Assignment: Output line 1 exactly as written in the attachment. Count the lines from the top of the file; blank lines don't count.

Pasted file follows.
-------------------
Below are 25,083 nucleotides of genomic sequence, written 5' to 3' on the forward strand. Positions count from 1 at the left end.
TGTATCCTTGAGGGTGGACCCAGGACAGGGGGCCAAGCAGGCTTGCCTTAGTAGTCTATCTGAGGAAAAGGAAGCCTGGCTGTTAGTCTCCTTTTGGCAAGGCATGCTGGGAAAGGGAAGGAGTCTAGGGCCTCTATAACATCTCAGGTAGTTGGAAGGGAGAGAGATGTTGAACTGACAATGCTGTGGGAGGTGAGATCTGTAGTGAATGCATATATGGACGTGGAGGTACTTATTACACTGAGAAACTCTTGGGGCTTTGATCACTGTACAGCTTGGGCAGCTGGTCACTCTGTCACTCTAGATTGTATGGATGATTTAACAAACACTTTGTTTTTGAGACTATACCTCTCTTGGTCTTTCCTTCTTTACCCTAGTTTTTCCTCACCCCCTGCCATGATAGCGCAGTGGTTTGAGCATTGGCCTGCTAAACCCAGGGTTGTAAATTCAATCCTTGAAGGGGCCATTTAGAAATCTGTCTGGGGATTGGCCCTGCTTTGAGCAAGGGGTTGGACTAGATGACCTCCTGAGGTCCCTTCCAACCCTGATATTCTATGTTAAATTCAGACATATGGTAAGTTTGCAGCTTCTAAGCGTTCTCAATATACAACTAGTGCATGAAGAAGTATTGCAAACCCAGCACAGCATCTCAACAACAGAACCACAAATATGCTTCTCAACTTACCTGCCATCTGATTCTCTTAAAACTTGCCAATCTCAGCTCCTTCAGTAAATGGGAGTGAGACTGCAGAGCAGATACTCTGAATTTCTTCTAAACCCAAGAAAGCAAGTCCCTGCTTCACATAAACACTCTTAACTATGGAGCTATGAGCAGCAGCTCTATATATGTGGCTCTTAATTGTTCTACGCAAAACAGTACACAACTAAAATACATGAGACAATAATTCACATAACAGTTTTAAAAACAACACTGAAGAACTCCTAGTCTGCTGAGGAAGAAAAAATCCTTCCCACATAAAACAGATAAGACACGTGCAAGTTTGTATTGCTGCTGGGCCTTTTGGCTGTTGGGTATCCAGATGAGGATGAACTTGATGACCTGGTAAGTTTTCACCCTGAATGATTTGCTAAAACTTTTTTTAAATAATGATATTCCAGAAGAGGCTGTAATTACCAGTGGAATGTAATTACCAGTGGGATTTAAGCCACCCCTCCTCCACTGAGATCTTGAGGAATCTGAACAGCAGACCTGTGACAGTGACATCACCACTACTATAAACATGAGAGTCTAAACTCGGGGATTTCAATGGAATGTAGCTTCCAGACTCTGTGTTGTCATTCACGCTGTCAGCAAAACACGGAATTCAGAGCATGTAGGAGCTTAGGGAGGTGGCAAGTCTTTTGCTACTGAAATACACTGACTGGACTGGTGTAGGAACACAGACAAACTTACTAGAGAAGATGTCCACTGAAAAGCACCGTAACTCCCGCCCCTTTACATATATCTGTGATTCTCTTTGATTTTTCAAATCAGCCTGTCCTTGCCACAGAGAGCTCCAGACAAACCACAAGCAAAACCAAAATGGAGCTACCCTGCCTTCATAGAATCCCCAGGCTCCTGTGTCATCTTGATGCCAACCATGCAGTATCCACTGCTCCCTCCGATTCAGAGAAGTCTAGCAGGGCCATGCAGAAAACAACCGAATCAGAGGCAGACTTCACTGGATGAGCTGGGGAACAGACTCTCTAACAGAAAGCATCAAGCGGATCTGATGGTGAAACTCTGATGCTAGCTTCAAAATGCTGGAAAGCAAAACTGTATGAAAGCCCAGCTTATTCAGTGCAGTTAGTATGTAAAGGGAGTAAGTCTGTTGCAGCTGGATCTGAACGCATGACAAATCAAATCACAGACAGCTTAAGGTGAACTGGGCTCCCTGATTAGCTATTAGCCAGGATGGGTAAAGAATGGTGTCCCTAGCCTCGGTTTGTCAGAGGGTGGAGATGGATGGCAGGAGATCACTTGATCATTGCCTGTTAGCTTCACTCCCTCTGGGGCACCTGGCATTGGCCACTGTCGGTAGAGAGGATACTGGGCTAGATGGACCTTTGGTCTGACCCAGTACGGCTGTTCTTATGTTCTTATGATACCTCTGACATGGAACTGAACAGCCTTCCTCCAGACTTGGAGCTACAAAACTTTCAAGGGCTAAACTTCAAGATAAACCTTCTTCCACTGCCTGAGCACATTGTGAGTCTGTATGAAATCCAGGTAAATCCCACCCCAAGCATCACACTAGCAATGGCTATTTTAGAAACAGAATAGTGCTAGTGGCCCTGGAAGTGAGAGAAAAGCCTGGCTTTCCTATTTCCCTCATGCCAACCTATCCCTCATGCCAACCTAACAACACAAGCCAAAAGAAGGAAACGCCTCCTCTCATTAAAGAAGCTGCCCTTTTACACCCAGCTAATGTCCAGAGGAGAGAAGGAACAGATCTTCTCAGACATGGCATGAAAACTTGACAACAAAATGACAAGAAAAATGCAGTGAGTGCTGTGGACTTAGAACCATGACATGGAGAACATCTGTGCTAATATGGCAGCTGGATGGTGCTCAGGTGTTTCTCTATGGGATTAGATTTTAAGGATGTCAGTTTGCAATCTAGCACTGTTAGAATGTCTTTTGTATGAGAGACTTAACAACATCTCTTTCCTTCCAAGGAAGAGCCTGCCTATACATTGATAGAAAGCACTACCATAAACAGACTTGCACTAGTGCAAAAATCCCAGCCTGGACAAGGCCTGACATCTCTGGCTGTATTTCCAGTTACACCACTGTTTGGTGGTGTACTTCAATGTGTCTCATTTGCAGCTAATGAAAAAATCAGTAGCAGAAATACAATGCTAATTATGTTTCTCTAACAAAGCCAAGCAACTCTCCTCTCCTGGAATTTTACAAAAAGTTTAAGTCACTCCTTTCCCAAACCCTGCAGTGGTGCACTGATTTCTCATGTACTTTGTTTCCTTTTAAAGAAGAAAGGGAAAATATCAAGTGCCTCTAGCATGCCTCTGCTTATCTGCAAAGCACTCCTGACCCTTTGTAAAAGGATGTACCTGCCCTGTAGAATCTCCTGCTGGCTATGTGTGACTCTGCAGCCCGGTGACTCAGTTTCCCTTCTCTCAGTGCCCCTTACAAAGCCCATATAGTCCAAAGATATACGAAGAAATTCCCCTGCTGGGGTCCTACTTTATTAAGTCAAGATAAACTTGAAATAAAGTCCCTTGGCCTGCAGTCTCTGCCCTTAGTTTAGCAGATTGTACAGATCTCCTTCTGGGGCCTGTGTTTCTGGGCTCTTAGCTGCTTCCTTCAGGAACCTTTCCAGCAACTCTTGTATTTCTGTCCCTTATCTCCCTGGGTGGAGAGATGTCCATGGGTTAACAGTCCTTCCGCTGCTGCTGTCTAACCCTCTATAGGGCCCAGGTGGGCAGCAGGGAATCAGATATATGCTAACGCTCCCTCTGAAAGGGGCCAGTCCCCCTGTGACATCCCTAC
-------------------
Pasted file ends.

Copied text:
Below are 25,083 nucleotides of genomic sequence, written 5' to 3' on the forward strand. Positions count from 1 at the left end.